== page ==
What do you do when you’re drowning?  Do you reach out, like Vivian?  How do you reach out?

I don’t worry about drowning in water, even though I can’t swim.  Being near water keeps me from drowning.  And so does blogging and taking photos, like these:

Here’s a live version of “Drowning in a Sea of Love” with Boz Scaggs and Donald Fagen.

I hope you don’t mind drowning in a sea of gratitude from me.



Categories: personal growth, photojournalism | Tags: , , , , , , , , | 14 Comments

Day 648: The Goodbye Look

Four Hundred and Forty-Two days ago, I wrote a post called “Looks.”

Today I’m writing about a specific kind of look: The Goodbye Look.

But what IS The Goodbye Look?

Do you have any guesses about that (and about where this post is going)?

(At this point, your guesses might be as good as mine.)

For one thing, “The Goodbye Look” is a song by Donald Fagen from his first solo album, 1982’s The Nightfly:

(YouTube video of “The Goodbye Look” found here)

Yesterday, I gave and received many looks throughout the day, including some Goodbye Looks (although, I certainly hope, NOT the kind Donald Fagen is singing about in that song).

Why were there so many Goodbye Looks yesterday?

Two people I know are leaving the hospital where I work. One of them is Melvin (looking like this in yesterday’s post):


Here’s another look from Melvin, when he and I were talking about saying “Goodbye.”


Also, there was a farewell party for a very talented, skilled, committed, and friendly co-worker, named Brigitte.  I didn’t get a shot of Brigitte, but I captured these Goodbye Looks on other people:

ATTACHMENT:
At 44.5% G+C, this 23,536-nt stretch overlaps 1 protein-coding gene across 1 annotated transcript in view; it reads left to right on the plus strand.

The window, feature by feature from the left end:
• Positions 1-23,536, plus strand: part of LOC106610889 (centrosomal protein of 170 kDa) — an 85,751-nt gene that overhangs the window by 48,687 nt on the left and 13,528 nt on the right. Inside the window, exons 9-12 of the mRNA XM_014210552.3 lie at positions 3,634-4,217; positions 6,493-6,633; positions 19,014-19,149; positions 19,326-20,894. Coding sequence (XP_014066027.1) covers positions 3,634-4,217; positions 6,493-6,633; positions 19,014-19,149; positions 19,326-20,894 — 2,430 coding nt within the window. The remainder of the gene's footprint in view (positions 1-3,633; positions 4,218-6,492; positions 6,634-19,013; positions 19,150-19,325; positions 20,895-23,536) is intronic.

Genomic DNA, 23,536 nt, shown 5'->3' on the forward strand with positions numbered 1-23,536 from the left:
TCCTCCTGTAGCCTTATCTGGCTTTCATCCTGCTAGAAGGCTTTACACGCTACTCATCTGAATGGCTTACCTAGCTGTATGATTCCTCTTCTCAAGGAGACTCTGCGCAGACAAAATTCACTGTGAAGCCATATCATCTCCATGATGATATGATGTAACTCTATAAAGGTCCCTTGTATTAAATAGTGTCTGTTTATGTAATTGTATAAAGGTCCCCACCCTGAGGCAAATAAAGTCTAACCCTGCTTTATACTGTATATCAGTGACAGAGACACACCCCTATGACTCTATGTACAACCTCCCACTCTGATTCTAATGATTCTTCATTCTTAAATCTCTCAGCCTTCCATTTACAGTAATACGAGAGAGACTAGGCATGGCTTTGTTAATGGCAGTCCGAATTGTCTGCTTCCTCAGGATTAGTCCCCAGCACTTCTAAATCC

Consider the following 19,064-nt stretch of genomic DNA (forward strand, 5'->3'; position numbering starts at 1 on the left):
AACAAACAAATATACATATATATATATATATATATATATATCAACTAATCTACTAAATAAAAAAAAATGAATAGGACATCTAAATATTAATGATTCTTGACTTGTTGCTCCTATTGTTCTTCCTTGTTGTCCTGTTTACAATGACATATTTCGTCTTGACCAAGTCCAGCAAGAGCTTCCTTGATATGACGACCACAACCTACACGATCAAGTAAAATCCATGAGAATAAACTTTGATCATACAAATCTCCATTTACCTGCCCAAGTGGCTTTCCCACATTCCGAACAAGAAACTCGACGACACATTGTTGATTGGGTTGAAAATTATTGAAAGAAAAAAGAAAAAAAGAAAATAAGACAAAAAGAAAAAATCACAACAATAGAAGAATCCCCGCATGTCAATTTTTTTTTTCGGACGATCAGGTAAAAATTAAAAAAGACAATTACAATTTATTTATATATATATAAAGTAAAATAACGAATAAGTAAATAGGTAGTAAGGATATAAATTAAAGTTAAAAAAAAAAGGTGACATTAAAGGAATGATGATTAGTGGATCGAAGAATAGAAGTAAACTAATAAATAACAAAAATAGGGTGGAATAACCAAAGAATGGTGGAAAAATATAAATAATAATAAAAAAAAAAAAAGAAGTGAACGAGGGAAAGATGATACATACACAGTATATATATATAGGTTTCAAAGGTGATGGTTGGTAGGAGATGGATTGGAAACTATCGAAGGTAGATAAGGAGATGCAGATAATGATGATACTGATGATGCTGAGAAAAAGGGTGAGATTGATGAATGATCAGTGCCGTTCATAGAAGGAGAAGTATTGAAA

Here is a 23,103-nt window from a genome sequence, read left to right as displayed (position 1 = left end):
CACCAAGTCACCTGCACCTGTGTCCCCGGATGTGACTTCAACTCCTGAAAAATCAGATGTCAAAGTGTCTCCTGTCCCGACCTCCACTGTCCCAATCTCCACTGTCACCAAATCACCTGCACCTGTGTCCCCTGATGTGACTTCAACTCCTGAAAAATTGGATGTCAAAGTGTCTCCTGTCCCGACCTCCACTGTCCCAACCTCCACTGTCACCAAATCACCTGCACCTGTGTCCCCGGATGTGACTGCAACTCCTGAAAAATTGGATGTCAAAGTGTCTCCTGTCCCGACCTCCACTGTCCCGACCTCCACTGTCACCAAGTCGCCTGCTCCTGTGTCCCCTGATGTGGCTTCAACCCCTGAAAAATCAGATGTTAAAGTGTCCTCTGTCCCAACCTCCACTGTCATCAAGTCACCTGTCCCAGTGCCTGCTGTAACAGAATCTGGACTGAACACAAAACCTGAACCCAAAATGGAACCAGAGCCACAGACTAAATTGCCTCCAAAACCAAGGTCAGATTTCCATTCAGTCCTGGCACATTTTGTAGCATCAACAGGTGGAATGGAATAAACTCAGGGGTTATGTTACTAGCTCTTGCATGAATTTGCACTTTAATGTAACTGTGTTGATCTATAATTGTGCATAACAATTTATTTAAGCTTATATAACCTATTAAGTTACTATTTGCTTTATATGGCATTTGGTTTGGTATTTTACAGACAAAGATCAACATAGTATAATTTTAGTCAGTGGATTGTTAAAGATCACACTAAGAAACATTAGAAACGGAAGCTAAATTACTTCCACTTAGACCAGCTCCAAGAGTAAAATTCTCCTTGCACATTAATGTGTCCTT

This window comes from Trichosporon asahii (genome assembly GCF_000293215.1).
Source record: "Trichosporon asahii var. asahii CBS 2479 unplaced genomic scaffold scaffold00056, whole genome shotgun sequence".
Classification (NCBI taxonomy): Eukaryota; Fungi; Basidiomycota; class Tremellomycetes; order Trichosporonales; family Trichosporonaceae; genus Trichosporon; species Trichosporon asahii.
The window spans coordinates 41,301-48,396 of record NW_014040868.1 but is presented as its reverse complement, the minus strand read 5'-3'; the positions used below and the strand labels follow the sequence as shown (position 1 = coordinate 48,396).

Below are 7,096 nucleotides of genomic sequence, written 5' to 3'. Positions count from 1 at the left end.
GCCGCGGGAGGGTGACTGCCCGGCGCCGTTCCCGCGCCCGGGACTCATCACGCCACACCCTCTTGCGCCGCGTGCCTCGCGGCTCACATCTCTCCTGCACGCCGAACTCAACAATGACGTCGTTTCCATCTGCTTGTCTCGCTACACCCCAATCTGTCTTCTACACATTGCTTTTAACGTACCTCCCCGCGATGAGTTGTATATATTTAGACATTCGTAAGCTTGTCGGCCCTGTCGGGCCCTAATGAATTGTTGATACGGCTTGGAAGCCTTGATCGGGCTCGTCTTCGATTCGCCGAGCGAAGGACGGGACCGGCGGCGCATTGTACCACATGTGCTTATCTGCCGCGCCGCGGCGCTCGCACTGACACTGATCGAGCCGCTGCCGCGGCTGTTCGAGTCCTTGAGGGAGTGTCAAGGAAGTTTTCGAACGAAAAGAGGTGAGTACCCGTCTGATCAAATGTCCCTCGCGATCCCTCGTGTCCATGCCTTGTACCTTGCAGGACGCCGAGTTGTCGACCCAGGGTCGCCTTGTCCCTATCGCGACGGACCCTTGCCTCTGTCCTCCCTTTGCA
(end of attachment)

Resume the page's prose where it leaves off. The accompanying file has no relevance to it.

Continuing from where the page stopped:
IMG_0549 IMG_0552

In the first picture, you’re looking at Kathy, Mark, and Terry (left to right). I was especially glad to look at Mona (in the second picture), since she and I had exchanged Goodbye Looks a while ago. Isn’t that great that Mona’s outfit says “Hello”?

Something else I looked at, yesterday, was a message from WordPress, in response to my question to support people here:

An easy way to free up storage space for my photos in the media library?

That plea, from me, was a reflection of concerns that:

  • readers might give The Goodbye Look to my posts if they take too long to read and
  • there might be goodbye looks regarding my storage in various locations, because of how much friggin’ space my photos take up.

Give a look to WordPress’s return message (which I inadvertently gave The Goodbye Look to yesterday) (in other words, I mistakenly put it in The Trash):

Hi Ann,

There isn’t a bulk action to adjust those photos. Changing your photo sizes is a good idea, however. I did take a look at the first few photos in your library and noticed that they had files sizes and dimensions in common:

File size: 2 MB Dimensions: 2448 × 3264px

This is far larger than you’ll need on your site.